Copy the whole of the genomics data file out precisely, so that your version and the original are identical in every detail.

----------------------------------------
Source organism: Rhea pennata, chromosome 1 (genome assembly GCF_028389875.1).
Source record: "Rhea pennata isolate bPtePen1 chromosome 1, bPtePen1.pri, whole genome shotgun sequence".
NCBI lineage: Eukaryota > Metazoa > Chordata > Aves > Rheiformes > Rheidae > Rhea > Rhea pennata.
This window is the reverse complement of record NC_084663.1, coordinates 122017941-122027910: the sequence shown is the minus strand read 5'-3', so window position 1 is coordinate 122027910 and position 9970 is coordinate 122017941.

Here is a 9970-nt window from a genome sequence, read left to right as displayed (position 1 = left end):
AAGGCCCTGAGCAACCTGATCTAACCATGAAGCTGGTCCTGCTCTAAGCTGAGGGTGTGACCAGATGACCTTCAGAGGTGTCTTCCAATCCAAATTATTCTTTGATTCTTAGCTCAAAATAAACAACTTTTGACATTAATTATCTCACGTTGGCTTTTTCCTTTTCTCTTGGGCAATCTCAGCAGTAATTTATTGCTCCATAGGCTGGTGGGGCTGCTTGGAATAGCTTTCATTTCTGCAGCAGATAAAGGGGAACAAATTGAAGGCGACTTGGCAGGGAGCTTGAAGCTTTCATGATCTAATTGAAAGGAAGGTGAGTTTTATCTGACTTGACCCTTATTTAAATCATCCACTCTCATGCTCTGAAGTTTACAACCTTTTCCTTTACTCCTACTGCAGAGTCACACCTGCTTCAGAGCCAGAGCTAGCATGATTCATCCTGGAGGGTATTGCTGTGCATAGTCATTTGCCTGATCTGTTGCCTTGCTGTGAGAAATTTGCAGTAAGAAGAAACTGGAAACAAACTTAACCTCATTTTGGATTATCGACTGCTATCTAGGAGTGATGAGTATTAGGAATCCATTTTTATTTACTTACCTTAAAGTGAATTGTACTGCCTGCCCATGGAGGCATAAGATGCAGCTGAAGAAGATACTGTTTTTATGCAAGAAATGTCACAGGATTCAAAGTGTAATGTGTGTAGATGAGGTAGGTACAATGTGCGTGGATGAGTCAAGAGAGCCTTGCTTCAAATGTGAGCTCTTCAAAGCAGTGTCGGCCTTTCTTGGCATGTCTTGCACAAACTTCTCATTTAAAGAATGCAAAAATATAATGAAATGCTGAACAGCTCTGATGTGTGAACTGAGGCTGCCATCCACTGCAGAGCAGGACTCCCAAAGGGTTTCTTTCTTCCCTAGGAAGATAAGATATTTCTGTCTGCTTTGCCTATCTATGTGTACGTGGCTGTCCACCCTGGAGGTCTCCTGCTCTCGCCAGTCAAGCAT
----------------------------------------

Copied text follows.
Source organism: Rhea pennata, chromosome 1 (genome assembly GCF_028389875.1).
Source record: "Rhea pennata isolate bPtePen1 chromosome 1, bPtePen1.pri, whole genome shotgun sequence".
NCBI lineage: Eukaryota > Metazoa > Chordata > Aves > Rheiformes > Rheidae > Rhea > Rhea pennata.
This window is the reverse complement of record NC_084663.1, coordinates 122017941-122027910: the sequence shown is the minus strand read 5'-3', so window position 1 is coordinate 122027910 and position 9970 is coordinate 122017941.

Here is a 9970-nt window from a genome sequence, read left to right as displayed (position 1 = left end):
AAGGCCCTGAGCAACCTGATCTAACCATGAAGCTGGTCCTGCTCTAAGCTGAGGGTGTGACCAGATGACCTTCAGAGGTGTCTTCCAATCCAAATTATTCTTTGATTCTTAGCTCAAAATAAACAACTTTTGACATTAATTATCTCACGTTGGCTTTTTCCTTTTCTCTTGGGCAATCTCAGCAGTAATTTATTGCTCCATAGGCTGGTGGGGCTGCTTGGAATAGCTTTCATTTCTGCAGCAGATAAAGGGGAACAAATTGAAGGCGACTTGGCAGGGAGCTTGAAGCTTTCATGATCTAATTGAAAGGAAGGTGAGTTTTATCTGACTTGACCCTTATTTAAATCATCCACTCTCATGCTCTGAAGTTTACAACCTTTTCCTTTACTCCTACTGCAGAGTCACACCTGCTTCAGAGCCAGAGCTAGCATGATTCATCCTGGAGGGTATTGCTGTGCATAGTCATTTGCCTGATCTGTTGCCTTGCTGTGAGAAATTTGCAGTAAGAAGAAACTGGAAACAAACTTAACCTCATTTTGGATTATCGACTGCTATCTAGGAGTGATGAGTATTAGGAATCCATTTTTATTTACTTACCTTAAAGTGAATTGTACTGCCTGCCCATGGAGGCATAAGATGCAGCTGAAGAAGATACTGTTTTTATGCAAGAAATGTCACAGGATTCAAAGTGTAATGTGTGTAGATGAGGTAGGTACAATGTGCGTGGATGAGTCAAGAGAGCCTTGCTTCAAATGTGAGCTCTTCAAAGCAGTGTCGGCCTTTCTTGGCATGTCTTGCACAAACTTCTCATTTAAAGAATGCAAAAATATAATGAAATGCTGAACAGCTCTGATGTGTGAACTGAGGCTGCCATCCACTGCAGAGCAGGACTCCCAAAGGGTTTCTTTCTTCCCTAGGAAGATAAGATATTTCTGTCTGCTTTGCCTATCTATGTGTACGTGGCTGTCCACCCTGGAGGTCTCCTGCTCTCGCCAGTCAAGCAT